The early history of the Thetford Center Village Store is somewhat mysterious. It is believed to have started its life as a corn crib belonging to one C.F. Porter, whose ancestor, Hezekiah Porter, owned most of Thetford Center in his heyday as real estate speculator, mill and brickyard owner, and tavern keeper. The corn crib was originally located on Tucker Hill Rd by the Sayre covered bridge. It was moved to its present location on Route 113 and expanded and refurbished as a store around 1895. It now contributes to the Thetford Center Historic District.
In recent times the Village Store was purchased by Mike Pomeroy in 2004, along with Baker’s in Post Mills and B&B Cash Market in West Fairlee. Mike and Mary Dan Pomeroy ran the stores until Mike, a beloved community volunteer and selectboard member, passed away in January 2020.
Mary Dan worked heroically to manage both stores single-handedly and keep them open. However, weeks after Mike’s death, the coronavirus pandemic began, forcing the closure of the Village Store due to a lack of staff.
The present owners, Cameron and Kathleen Gregory, are Mike’s nephew and niece. They purchased both the Village Store and Baker’s Store.
Cameron reopened both stores in fall of 2020 shortly after acquiring them, in the midst of the pandemic. At the time there was a lively debate about masks, including residents lobbying the Selectboard for a mask mandate in public businesses. This would have included the Village Store. Cameron argued that he would lose a segment of customers if he required them to wear masks. In the end, while masks were strongly recommended, a mandate was never instituted because enforcement in Thetford would have been too problematic. However many residents changed their shopping habits, either buying online or shopping at places in the Upper Valley that did require and enforce mask wearing.
The Village Store re-closed in the spring of 2022 after operating under new ownership for roughly a year and a half. By fall of 2022, Baker’s also closed, citing issues with the gasoline supplier. Both stores were listed for sale, the Village Store for $159,000, significantly more than it was acquired for 3 years earlier. Since being listed, Baker’s has come under new ownership and the store reopened, complete with brand new gas pumps. Meanwhile, the gas pumps and underground tanks at the Village Store were permanently removed by Global Partners, the gas company. According to Cameron, Global wanted 250,000 gallons of gas sales per year. The 48,000 gallons sold at the Village Store did not interest them. Thus they neglected to maintain the existing, antiquated gas pumps, which slowly failed. Around the same time, the store also lost its status as a Big Game Reporting Station. Both these resources brought customers to the store and are now gone.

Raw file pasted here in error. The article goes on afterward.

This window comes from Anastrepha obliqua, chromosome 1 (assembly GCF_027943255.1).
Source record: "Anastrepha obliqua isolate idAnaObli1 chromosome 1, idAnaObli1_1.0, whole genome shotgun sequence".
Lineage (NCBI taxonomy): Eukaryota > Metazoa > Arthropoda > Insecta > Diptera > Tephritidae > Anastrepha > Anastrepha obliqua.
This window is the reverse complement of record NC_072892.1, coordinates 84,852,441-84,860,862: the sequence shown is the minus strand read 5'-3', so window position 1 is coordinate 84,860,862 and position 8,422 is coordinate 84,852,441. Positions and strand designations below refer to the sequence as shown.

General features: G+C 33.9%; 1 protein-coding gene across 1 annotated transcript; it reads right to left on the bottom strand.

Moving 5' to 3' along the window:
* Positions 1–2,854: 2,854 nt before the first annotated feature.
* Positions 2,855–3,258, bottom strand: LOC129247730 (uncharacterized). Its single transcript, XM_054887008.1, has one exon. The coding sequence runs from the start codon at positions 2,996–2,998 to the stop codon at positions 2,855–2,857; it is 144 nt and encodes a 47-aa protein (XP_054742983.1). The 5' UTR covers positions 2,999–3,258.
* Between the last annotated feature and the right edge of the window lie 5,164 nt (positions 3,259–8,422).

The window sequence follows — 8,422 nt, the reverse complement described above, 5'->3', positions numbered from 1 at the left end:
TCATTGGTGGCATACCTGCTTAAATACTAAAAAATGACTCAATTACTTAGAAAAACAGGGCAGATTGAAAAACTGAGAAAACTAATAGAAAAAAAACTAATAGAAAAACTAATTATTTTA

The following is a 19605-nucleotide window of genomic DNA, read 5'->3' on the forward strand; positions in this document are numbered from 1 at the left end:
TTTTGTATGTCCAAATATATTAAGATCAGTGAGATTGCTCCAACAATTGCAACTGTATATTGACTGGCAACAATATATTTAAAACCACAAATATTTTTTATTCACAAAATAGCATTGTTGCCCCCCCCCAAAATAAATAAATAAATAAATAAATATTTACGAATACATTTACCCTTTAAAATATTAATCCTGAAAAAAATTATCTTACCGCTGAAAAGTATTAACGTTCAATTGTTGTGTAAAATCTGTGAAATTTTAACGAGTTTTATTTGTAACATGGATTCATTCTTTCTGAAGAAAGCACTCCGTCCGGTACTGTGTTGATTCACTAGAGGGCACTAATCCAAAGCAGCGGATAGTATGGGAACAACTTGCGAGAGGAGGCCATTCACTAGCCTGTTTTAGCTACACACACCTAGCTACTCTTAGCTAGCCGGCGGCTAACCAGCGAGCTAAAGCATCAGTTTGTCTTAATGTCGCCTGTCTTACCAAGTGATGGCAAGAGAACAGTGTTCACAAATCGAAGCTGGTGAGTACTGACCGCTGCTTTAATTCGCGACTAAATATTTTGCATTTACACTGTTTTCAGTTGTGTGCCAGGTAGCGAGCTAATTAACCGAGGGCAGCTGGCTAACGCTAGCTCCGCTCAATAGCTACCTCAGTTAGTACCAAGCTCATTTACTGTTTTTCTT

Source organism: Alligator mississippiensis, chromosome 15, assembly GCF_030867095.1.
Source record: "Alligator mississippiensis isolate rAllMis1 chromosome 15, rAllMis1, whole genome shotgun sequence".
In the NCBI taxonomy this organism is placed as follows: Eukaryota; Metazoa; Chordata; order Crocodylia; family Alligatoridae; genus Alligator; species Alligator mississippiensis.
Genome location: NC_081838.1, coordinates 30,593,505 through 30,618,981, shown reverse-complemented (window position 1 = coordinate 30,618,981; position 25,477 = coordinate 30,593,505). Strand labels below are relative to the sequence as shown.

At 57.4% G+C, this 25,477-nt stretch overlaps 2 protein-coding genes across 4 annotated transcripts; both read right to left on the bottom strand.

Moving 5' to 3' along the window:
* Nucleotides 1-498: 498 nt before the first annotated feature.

There have been numerous efforts to purchase the Village Store, but all of them so far have come up short. A bank might be reluctant to make a loan since the store has lost its gas pumps and tanks. It is also unclear that the store would be financially robust as a stand-alone operation in its present state.
Another concern is that the Post Office, which is housed in the rear of the building, may permanently close in the foreseeable future. The Post Office suspended operations during the removal of the gas tanks. In a letter to residents, USPS wrote, “This suspension of the facility is not tantamount to a discontinuance action, but rather is intended to give the Postal Service management the ability to evaluate potential solutions. After review of potential solutions, should discontinuance of the facility be pursued, we will notify customers by posting information about the closing pursuant to Postal Service Handbook PO -101.” The Post Office is now reopened, but the possibility of its closure lingers. This would remove a source of income for the store’s owner and make any potential lender nervous.
The removal of the tanks leaves the lingering question of environmental contamination, cost, and liability. While the tanks were owned by the fuel supplier, and the liability reportedly falls to them, it is still a complication for any new owner or lender. Environmental remediation can absorb a lot of time and money.
The community in Thetford Center would like to see the store re-open. It provided a hub for local life in the village center. People loved to linger over styrofoam cups of coffee to shoot the proverbial breeze. Many ideas have been put forth for another store of some sort or a cafe. But, without gas, a store no longer seems viable. A cafe would be welcome; however inspections have revealed that the current septic system is too small for any change of use. It can only provide for four employees, two at the Post Office and two at the store. And at a quarter acre in size, the lot is too small to accommodate any additional septic without the use of abutting land (which says nothing of nearby wellhead protection areas). Most of the lot is occupied by structures. There is also speculation that the roof actively leaks and there is certainly no foundation — the wood structure is sitting directly on the ground and its antique timbers have acquired substantial rot over the years. Current building code would also likely require myriad electrical and fire code upgrades simply to reopen the store as it once was.
Even before the pandemic took its toll on the Village Store, it does not appear that the store was the breadwinner of the Pomeroy’s holdings. That title likely fell to Baker’s. Could a financially viable store be reopened today, without the companion operation of Baker’s and without gas pumps and a public restroom? Not at least without substantial investment in the roof, foundation, wiring, and fire suppression systems of this historic building.
And without a likely lender, the list of potential buyers seems small.